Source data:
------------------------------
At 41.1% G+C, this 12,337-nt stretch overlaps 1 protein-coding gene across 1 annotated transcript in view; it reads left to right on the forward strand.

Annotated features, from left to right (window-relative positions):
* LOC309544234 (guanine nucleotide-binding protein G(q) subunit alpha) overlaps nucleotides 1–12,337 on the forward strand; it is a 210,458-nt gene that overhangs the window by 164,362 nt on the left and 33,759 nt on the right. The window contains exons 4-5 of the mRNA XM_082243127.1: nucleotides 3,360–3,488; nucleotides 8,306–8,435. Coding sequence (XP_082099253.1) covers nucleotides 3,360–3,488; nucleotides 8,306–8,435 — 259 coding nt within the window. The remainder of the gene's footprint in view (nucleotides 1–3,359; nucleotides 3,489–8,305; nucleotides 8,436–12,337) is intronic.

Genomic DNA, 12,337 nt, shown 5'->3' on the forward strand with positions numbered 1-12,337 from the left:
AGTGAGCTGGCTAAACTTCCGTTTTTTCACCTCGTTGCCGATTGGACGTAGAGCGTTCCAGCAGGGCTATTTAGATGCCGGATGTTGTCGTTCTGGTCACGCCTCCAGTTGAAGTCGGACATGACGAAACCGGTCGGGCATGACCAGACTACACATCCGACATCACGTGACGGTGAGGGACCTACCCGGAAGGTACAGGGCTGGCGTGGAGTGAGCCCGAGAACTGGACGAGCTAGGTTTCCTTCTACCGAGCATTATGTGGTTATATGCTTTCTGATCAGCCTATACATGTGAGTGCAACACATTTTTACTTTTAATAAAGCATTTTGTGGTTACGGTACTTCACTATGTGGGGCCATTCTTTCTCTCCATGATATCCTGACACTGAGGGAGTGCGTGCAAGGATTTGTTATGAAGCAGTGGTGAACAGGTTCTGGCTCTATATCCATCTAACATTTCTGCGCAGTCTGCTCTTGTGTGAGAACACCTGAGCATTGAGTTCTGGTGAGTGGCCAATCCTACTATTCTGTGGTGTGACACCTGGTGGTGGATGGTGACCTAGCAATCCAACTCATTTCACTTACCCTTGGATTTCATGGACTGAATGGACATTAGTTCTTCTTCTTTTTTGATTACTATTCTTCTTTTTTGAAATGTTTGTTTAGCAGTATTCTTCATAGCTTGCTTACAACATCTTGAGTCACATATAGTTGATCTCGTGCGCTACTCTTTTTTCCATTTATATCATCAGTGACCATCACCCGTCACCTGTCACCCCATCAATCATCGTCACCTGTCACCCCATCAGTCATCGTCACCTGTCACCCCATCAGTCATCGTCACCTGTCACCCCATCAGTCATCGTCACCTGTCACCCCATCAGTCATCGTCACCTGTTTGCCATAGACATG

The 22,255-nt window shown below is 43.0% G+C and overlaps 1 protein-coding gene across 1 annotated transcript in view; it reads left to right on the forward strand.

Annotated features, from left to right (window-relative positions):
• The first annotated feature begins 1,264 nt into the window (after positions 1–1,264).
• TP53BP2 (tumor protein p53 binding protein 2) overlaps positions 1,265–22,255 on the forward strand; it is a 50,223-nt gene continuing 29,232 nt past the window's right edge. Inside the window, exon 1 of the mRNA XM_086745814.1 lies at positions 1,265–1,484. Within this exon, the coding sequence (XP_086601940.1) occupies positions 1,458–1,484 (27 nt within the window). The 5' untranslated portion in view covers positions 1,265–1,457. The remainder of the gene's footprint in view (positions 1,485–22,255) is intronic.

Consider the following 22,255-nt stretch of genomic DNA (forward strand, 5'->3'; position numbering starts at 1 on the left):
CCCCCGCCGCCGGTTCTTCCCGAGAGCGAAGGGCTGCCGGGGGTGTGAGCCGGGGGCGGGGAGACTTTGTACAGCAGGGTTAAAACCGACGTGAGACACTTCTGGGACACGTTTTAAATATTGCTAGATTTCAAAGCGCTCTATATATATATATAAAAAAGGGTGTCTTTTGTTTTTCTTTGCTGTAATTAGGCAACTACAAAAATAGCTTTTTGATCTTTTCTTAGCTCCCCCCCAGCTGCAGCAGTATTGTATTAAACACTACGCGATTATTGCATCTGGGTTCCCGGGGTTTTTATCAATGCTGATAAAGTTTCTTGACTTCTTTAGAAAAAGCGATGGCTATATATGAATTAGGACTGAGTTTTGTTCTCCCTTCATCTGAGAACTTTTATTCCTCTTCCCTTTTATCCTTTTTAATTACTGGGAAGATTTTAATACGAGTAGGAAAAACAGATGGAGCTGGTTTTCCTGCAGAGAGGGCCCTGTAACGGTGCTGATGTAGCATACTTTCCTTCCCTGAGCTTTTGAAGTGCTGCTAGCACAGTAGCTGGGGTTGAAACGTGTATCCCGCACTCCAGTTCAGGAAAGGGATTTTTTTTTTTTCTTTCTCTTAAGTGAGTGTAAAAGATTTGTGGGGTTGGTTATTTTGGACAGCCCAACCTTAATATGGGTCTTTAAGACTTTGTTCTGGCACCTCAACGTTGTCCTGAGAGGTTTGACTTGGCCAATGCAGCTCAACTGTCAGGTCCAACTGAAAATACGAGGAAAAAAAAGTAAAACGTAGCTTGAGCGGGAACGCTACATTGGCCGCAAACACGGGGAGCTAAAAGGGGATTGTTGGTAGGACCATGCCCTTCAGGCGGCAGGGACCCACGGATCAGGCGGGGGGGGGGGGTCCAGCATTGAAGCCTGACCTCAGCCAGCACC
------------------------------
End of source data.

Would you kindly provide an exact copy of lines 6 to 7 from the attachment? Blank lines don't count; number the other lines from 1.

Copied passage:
The 22,255-nt window shown below is 43.0% G+C and overlaps 1 protein-coding gene across 1 annotated transcript in view; it reads left to right on the forward strand.

Annotated features, from left to right (window-relative positions):